Another option is to choose a better AA filter for the texture itself. I prefer summation over mip.


Little personal anecdote around this. A few years back I had to animate a tablet device with a very fine mottled plastic back doing the usual slow spins. I tried dozens of tests, hiked up the AA, the bump delta, tried most of the noise types but couldn’t get get a stable looking result, the texture on the reverse just kept on swimming and fizzing. At the request of the client I gave VRay a shot, buying it on faith - and the difference was immediate, night and day. The very first test using the exact same noise settings as bump gave me a rock solid result, you could follow each pore as the device drifted around, it was pretty flawless.

Convert ever since. It’s this sampling and AA that was the big sell of VRay for me, it’s not an especially sexy feature but one that’s hard to live without once you’ve seen it. The GI, speed and lighting are nice side benefits :wink:

I’m sure C4D can do it, especially with the physical renderer, but at the very least it takes some fiddling.


I really doubt any of this has to do with his AA settings. If you look at his video, the one with a noise texture renders fine and without flicker.

Look at this; default noise applied to a deforming object:


The sphere on bottom has a stick texture tag.

EDIT: Looking again the whole object is rather noisy. So maybe not. Anyway I’d be interested in a render with no deformation, just a turnaround or something.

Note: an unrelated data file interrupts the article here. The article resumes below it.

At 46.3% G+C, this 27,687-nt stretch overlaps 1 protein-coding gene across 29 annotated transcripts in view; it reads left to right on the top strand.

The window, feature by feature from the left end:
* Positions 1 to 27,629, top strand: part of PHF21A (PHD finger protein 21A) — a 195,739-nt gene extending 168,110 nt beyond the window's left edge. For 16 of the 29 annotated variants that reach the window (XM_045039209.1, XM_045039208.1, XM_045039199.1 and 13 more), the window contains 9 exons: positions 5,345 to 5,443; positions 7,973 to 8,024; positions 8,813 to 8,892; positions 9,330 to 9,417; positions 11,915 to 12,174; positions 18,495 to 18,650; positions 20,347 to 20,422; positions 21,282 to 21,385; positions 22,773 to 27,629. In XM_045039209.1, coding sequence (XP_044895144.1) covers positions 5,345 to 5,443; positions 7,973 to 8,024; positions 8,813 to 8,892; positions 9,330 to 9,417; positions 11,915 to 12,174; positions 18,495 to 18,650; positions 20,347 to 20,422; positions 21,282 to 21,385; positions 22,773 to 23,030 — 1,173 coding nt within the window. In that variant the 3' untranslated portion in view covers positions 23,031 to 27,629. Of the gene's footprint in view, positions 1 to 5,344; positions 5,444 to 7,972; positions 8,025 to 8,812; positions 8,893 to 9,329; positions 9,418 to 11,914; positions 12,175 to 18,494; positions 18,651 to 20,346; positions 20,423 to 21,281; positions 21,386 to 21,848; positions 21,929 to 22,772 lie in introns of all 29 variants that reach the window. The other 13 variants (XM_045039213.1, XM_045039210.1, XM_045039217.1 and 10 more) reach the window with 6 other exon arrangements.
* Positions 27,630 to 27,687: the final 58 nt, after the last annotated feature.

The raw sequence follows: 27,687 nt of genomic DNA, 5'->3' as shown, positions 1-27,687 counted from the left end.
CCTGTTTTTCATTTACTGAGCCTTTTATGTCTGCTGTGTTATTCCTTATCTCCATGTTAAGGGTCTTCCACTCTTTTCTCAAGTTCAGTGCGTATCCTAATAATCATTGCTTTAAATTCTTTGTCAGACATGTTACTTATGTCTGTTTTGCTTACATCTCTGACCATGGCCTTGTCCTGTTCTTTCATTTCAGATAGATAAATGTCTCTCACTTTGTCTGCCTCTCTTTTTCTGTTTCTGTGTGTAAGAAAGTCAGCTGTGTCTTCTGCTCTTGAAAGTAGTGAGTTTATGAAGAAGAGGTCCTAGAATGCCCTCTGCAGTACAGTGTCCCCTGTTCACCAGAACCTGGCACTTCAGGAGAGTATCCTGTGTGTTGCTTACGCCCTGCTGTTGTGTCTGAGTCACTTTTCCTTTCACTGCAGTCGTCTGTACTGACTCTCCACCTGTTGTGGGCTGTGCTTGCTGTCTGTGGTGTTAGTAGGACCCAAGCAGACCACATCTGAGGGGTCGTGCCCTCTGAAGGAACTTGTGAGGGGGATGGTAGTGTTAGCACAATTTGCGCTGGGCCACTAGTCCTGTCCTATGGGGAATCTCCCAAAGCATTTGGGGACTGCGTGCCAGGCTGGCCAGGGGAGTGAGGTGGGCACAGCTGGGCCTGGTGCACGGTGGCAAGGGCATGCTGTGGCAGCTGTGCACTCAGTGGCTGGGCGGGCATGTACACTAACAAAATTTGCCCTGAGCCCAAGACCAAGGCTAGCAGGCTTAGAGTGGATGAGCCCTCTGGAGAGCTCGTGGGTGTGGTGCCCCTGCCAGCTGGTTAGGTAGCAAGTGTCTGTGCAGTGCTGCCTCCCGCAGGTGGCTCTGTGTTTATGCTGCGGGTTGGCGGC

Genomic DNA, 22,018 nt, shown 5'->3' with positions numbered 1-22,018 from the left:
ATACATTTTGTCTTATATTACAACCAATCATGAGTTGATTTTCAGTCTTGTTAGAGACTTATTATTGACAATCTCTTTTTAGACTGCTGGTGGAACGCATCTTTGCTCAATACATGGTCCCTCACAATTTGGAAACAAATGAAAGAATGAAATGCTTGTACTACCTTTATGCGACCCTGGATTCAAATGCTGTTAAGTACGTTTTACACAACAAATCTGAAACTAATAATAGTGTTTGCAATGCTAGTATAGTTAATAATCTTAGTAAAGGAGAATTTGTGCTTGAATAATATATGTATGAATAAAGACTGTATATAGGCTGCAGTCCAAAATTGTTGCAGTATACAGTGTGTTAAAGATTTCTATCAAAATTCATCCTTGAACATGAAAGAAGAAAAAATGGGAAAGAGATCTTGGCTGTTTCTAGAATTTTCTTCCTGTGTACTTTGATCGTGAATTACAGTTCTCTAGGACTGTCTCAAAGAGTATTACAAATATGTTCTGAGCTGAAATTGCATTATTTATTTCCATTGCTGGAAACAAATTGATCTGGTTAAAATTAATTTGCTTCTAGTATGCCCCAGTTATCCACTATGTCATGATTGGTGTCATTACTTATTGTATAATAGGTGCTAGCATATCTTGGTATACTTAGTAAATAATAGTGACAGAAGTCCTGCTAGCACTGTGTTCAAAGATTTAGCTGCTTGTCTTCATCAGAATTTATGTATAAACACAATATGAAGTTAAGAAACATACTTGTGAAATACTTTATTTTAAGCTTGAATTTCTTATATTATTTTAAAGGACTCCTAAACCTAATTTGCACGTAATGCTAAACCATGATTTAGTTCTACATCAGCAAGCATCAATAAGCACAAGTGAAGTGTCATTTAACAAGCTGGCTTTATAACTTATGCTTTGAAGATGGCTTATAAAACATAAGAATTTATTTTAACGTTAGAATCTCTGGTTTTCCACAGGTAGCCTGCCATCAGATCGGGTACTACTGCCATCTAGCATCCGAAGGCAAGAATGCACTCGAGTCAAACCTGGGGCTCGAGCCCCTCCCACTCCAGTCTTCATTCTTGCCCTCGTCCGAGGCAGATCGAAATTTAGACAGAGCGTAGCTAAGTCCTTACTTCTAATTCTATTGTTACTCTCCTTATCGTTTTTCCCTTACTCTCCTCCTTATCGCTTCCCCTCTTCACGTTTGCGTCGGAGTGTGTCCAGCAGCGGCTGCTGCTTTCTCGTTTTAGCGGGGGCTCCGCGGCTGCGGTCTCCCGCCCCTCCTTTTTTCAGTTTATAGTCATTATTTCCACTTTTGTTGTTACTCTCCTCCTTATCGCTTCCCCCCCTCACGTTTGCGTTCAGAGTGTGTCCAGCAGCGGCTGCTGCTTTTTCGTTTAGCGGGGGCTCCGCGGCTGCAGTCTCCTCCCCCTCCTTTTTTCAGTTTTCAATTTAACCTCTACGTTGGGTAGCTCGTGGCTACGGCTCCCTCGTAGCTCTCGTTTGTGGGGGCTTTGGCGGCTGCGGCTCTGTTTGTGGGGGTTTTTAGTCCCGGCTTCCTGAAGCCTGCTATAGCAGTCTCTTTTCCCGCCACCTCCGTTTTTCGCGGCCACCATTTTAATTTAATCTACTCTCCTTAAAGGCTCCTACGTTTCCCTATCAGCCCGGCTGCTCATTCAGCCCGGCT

It’s not specific to C4D.

There’s a shoping list of possible causes :

  • Lack of stick texture tag

  • Accidentally have animation on in the noise

  • Too much small-scale, high-contrast detail in the texure, be it procedural noise or anything else. Consider changing ‘sampling’ from ‘MIP’ or introducing some blur offest/scale. (I think its this) Bear in mind the noise contains octaves of small details. You could even bake the texure to convert it to a bitmap if you want a quick - fire & forget solution.

  • Lack of samples in physical render or in standard render ‘bluriness’ samples.
    There’s a cruel dynamic in all render engines - that animation, as well as requiring of course, many more frame, also demands higher settings to avoid differences between frames.


Oh, another idea, copy your bump material, disable the bump channel and add a normalizer shader to the normal channel, paste your image into there. Can give better results.


All very helpfull solutions I didn’t know about, thanks guys!.

I also found another one, if all else fails, go for Sub-frame Motionblur. This will cancel out all noisy anomalies. I use it a lot to ‘smooth’ animated displacement maps, refractions and blurry reflections. Used to work on QMC too but not since R13.


world space vs. object space vs. texture space


Some of these techniques I knew about—most I didn’t. Utterly awesome thread guys! Huge kudos to all.

My root-beer in toast: :beer:


Just to reply to this - thanks again for all of the suggested solutions.

Unfortunately I can’t give a definitive answer as to which one fixed the issue as I wasn’t the person handling the rendering on this job but they told me that a combination of various suggestions here all seemed to help and improved the final result. The job is in the render farm as I speak and we should have a fun little short to show off sometime next week :slight_smile:

Thanks to Chris for taking a look at the file too, via Olly.



Wow 2015! And still that shit happens? I’ve been facing it on Corona Renderer also. Small procedural noise fizzes!

Did a quick test in RS and it goes smooth like butter!

Any improvements back now in 2022?